Is cloud computing the next step in IT operations services?
You might remember the story of Mr. Meyer, Head of IT of a medium-sized logistics company, who was searching for a solution providing a flexible, reliable and high-quality approach to manage the IT operations of the company’s SAP landscape. He was happy about the Application Management solution giving him on the one hand much more transparency, predictability, cost efficiency and safety with regard to his responsibility for the company’s IT and on the other hand more room for enhancing the position of IT within the company by contributing to the business value. Unfortunately the business world doesn’t allow resting on one’s laurels and the demand for changing and adjusting the concepts, processes and structures has continuously accelerated during the last few years. Now it’s one year later and summer vacation is just around the corner. But there are some new challenges preventing him from looking forward to this normally relaxing time.
Better prepared for the possibility of a new Global Financial Crisis
How can he keep pace with this dynamic transformation in the economic and hence in the IT world, too? This question is getting even more important right now considering the current world economic situation. He can still remember the situation at the end of 2008, when the global financial crisis hit and caused overhasty reactions, including extreme budget cuts. This time he wants to be better prepared in case of a similar situation. But nobody is really able to precisely forecast the impact of the upcoming market situation on IT. Thus it is essential that IT operations are flexible enough to allow rapid changes to the framework with minimal impact on the core business processes.
Panacea in the Cloud?
He remembers the corresponding cloud discussions with colleagues. Do we find the panacea in the cloud? As the name already points out, this topic is quite fuzzy and there are still a lot of different models and interpretations in the market. The blog, “What cloud computing really means” provides a comprehensive overview of the overall approach and the different cloud models. But having a look into the related comments highlights the diversity and sensitivity of that topic.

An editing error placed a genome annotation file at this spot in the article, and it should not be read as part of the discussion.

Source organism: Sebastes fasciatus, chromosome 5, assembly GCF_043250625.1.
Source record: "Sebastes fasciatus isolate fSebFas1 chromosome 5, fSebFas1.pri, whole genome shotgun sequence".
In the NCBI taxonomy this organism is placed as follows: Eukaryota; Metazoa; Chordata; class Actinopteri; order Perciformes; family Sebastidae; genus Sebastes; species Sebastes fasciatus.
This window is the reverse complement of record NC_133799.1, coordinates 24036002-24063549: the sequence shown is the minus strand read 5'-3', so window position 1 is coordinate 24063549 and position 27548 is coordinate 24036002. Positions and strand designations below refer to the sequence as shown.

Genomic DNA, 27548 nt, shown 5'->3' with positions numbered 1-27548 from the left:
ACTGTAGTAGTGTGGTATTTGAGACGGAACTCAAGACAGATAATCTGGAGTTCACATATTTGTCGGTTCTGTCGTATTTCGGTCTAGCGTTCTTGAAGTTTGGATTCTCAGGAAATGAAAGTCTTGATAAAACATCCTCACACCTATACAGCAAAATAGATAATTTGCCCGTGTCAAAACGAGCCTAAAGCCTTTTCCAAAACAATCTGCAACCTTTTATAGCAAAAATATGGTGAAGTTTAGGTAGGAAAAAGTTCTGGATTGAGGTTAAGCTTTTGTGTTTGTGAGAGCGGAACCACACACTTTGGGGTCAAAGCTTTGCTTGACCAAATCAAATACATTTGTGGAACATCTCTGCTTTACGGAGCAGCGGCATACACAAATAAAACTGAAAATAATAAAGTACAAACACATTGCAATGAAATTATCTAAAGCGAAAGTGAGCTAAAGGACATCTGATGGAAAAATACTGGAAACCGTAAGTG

Critical aspects such as data security and privacy, commercial and functional dependency, loss of skills and own IP or anonymity are even more debatable in the cloud compared to conventional Application Management and/or Hosting, not least in the mid-market. Hence the cloud and its corresponding part SaaS (Software as a service) cannot be the one-and-only solution for all IT services needs. Nevertheless the option to flexibly adapt the number and even the type of services to changing demands is a tremendous advantage.
The coming months will perhaps require alternate periods of rapid increase and decrease of the service volume. And the corresponding costs should of course not remain high once the service volume needs to be decreased due to reduced budget and/or shrinking business volume (pay-per-use). Furthermore, the last crisis has shown that a company must always be prepared to leverage opportunities flexibly and quickly when they arise.
What is the right solution?
Mr. Meyer decides to implement a hybrid model by outsourcing the non-business-critical applications such as HR and CRM to the cloud. Some people will, of course, argue that neither application is business-critical. By using the cloud service for these both applications he not only relieves himself and his team of the responsibility for the support, but for the entire application. He directly benefits from functional enhancements without the need of an upgrade, including related downtime. Additionally, he does not need to direct Hosting and Application Management engagements and is able to use and pay for the corresponding application on demand.
Public or Private Cloud
Of course he needs to consider the issue of data security carefully since the data itself is critical to the business. If he doesn’t have the necessary confidence in the data security within the public cloud he can think about a private cloud approach as alternative option (dedicated for his company or company-internal).
For the core-business processes he relies on the proven Application Management model with all the pros and cons described in the last blog (see above). On second thought this Application Management service is actually also a kind of private cloud computing.
By implementing this hybrid operations services model he has further increased the flexibility and scalability, is even more able to directly leverage functional enhancements and technological progress, and has increased cost efficiency. And he still has sufficient control of the IT applications to support the core business processes of the company in the right manner. Put simply, he is well prepared — at least from this perspective — for all upcoming changes in the business world as obscure and unpredictable as they might be. Having found this solution he is now able to look forward to his vacation with his family in the new camper in California.
Nobody cares about the everyday use of cloud services such as Google or weather apps anymore. The advantages of this model will also find their way into the world of the business applications more and more. The Generation Z (the internet generation) will use those services much more open mindedly and consider them with fresh eyes.
Or do you have still real doubts and considers cloud computing as just a transient cloud? Tell me!